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2nd: A lecture entitled "Twelve years under the banner of the Church" by Mr. Léo Taxil.
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3rd: Palladism exposed, a conference accompanied by light show projections by Miss. Diana Vaughan. 
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The writing machine is raffled and is won by a young journalist. The evening begins... but, to the great disappointment of the public, wisely composed of a mix of priests, avowed catholics and free thinkers (the organizer later admitted to having selected the audience), the most impatiently awaited person, the mysterious, the extraordinary heroine whose problematic existence would dispel much speculation, and whom some sceptics had dared to treat as a myth, having stayed until then in the corridors-Miss Diana Vaughan does not appear. Mr. Léo Taxil, in correct evening dress, occupies the stage, alone. With serene impudence, in even tones, he denounces his own imposture, completely empties his bag of malice, explains complacently how, for twelve years, he has betrayed and duped the clergy and has made fun of everyone. "Ladies and Gentlemen," he cried out in a peremptory manner, "I am admitting my crime. I committed infanticide: Palladism, now, is dead, very dead. Its father has just killed it." - A Hoax  (Warning:  This is a Masonic site.)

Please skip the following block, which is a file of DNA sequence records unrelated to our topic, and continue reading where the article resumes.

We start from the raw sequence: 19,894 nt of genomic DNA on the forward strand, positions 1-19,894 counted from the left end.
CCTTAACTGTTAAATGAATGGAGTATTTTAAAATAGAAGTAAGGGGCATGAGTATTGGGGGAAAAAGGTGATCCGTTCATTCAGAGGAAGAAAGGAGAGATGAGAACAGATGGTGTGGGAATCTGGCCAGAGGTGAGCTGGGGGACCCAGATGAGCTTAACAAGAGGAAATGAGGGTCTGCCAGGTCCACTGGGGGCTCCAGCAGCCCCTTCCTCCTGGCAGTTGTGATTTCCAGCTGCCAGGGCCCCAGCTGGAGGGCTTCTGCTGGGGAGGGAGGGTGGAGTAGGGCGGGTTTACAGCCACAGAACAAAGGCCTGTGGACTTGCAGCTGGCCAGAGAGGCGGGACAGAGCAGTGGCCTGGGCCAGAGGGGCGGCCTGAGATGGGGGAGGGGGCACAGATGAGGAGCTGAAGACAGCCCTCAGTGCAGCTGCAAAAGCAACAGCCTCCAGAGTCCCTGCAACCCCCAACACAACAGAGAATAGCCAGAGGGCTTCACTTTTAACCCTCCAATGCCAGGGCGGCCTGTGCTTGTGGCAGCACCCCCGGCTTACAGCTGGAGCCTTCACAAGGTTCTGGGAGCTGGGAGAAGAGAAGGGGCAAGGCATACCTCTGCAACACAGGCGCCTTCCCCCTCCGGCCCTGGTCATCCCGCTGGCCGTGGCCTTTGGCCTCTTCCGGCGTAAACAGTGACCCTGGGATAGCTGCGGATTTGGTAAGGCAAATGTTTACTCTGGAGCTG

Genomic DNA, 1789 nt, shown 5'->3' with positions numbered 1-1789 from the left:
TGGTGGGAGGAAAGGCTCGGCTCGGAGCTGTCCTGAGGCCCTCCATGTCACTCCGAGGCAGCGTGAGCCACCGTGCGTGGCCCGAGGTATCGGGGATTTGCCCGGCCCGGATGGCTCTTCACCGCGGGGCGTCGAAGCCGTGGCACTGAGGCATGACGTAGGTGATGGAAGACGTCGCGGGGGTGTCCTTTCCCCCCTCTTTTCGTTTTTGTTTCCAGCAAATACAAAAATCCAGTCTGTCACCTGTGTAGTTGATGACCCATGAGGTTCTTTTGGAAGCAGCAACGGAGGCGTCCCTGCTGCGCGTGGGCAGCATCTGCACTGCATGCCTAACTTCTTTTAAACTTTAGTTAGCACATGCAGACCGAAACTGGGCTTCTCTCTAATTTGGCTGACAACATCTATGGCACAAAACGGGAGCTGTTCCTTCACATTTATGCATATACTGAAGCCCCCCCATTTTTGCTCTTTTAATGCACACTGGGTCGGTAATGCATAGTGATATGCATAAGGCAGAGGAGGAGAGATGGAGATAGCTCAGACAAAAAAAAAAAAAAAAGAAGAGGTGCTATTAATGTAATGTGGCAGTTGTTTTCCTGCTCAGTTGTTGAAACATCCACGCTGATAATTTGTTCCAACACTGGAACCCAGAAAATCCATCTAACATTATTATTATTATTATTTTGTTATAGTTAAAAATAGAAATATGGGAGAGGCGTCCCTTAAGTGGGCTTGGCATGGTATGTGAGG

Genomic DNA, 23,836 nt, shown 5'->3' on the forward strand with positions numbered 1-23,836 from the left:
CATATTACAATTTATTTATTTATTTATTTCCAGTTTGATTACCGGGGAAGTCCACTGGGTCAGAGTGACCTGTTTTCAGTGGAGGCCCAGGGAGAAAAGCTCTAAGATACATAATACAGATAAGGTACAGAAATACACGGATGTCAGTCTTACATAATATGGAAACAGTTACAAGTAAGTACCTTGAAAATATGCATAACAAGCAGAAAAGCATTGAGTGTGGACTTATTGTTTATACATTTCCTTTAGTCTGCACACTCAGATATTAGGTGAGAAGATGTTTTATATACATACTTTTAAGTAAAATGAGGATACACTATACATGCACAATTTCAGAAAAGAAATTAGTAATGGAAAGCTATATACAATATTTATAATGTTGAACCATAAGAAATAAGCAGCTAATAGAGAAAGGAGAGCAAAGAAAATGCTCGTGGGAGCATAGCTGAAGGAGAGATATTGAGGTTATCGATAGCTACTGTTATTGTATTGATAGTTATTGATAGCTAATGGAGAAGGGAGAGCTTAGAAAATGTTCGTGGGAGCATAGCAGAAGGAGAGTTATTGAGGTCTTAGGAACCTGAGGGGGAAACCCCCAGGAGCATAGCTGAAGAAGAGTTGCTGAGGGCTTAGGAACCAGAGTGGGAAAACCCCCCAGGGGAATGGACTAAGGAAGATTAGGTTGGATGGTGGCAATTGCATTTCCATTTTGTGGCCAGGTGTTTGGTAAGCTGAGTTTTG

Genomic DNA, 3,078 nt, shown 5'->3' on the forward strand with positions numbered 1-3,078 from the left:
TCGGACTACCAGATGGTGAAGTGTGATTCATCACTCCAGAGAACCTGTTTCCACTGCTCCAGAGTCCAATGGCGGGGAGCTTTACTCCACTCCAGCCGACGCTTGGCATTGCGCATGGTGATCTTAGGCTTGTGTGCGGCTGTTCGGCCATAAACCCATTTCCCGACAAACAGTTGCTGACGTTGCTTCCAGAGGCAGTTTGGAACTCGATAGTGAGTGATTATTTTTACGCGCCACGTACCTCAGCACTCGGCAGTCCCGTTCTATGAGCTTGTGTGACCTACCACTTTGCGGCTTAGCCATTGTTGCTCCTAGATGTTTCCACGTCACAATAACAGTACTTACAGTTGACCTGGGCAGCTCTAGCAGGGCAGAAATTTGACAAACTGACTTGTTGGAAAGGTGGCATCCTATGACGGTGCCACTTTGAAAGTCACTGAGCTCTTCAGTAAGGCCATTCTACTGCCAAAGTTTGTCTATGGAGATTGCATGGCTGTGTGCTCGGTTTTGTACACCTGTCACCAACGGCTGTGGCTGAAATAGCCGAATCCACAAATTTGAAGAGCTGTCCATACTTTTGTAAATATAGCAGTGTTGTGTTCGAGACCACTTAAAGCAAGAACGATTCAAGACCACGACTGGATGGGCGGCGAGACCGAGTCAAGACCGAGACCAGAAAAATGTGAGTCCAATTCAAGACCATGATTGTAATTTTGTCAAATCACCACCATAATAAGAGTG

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"Be clever as serpents and innocent as doves." - Mt. 10: 16
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These days, as Sr. Lucia of Fatima once wrote, diabolic delusion has swept the world, and we have witnessed over and over again how many can be easily deceived and seduced.  We need to be prayerfully vigilant.
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“Holy Spirit, inspire me.
Love of God consume me.
Along the true road, lead me.
Mary, my good mother, look down upon me.
With Jesus, bless me.
From all evil, all illusion, all danger, preserve me.”
- Blessed Mary of Jesus Crucified, OCD

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Art:  Allegory - Falshood

4 comments:

  1. Excellent post. Do you think the reason St. Therese was momentarily fooled by Taxil is because she was not a mystic? Would Taxil have been able to get over on Padre Pio?

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  2. “Holy Spirit, inspire me.
    Love of God consume me.
    Along the true road, lead me.
    Mary, my good mother, look down upon me.
    With Jesus, bless me.
    From all evil, all illusion, all danger, preserve me.”
    - Blessed Mary of Jesus Crucified, OCD

    AMEN!

    ReplyDelete
  3. Stranger than fiction: Nietzsche and the Martin family once stayed at the same hotel at the same time, a biographer of Therese was startled to find.

    ReplyDelete
  4. 'diabolic delusion has swept the world, and we have witnessed over and over again how many can be easily deceived and seduced. We need to be prayerfully vigilant.' Sr Lucia of Fatima

    I never knew this story about Therese,thanks for the post.
    What experience doesn't teach us, the words of one who has been touched by heaven can.
    To be prayerfully vigilant is a good word for believers today.

    +PAX

    ReplyDelete